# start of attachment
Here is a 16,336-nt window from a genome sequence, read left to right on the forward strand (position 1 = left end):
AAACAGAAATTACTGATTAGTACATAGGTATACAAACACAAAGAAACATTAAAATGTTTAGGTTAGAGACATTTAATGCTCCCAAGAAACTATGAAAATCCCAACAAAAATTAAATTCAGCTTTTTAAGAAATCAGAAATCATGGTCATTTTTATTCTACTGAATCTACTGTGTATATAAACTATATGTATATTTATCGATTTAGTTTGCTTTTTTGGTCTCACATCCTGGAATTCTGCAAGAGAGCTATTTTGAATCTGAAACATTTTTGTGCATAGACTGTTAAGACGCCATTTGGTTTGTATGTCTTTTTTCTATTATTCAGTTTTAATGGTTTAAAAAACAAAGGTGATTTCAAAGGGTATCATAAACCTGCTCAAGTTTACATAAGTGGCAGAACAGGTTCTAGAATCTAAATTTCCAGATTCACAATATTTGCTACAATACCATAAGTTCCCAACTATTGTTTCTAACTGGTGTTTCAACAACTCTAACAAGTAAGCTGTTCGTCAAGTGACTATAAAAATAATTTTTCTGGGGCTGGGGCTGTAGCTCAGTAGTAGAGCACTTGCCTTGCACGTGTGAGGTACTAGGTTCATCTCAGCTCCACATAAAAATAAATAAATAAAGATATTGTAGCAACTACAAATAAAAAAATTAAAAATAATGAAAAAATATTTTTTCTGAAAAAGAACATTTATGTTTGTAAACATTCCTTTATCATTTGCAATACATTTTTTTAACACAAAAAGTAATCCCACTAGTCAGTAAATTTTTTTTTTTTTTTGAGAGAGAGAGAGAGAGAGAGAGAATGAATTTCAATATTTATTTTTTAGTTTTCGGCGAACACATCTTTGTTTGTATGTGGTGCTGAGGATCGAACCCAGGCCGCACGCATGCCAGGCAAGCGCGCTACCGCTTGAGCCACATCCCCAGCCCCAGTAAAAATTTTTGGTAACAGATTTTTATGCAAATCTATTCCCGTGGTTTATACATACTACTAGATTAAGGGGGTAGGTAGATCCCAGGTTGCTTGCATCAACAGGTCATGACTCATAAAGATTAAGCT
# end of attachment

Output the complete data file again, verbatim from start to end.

Here is a 16,336-nt window from a genome sequence, read left to right on the forward strand (position 1 = left end):
AAACAGAAATTACTGATTAGTACATAGGTATACAAACACAAAGAAACATTAAAATGTTTAGGTTAGAGACATTTAATGCTCCCAAGAAACTATGAAAATCCCAACAAAAATTAAATTCAGCTTTTTAAGAAATCAGAAATCATGGTCATTTTTATTCTACTGAATCTACTGTGTATATAAACTATATGTATATTTATCGATTTAGTTTGCTTTTTTGGTCTCACATCCTGGAATTCTGCAAGAGAGCTATTTTGAATCTGAAACATTTTTGTGCATAGACTGTTAAGACGCCATTTGGTTTGTATGTCTTTTTTCTATTATTCAGTTTTAATGGTTTAAAAAACAAAGGTGATTTCAAAGGGTATCATAAACCTGCTCAAGTTTACATAAGTGGCAGAACAGGTTCTAGAATCTAAATTTCCAGATTCACAATATTTGCTACAATACCATAAGTTCCCAACTATTGTTTCTAACTGGTGTTTCAACAACTCTAACAAGTAAGCTGTTCGTCAAGTGACTATAAAAATAATTTTTCTGGGGCTGGGGCTGTAGCTCAGTAGTAGAGCACTTGCCTTGCACGTGTGAGGTACTAGGTTCATCTCAGCTCCACATAAAAATAAATAAATAAAGATATTGTAGCAACTACAAATAAAAAAATTAAAAATAATGAAAAAATATTTTTTCTGAAAAAGAACATTTATGTTTGTAAACATTCCTTTATCATTTGCAATACATTTTTTTAACACAAAAAGTAATCCCACTAGTCAGTAAATTTTTTTTTTTTTTTGAGAGAGAGAGAGAGAGAGAGAGAATGAATTTCAATATTTATTTTTTAGTTTTCGGCGAACACATCTTTGTTTGTATGTGGTGCTGAGGATCGAACCCAGGCCGCACGCATGCCAGGCAAGCGCGCTACCGCTTGAGCCACATCCCCAGCCCCAGTAAAAATTTTTGGTAACAGATTTTTATGCAAATCTATTCCCGTGGTTTATACATACTACTAGATTAAGGGGGTAGGTAGATCCCAGGTTGCTTGCATCAACAGGTCATGACTCATAAAGATTAAGCT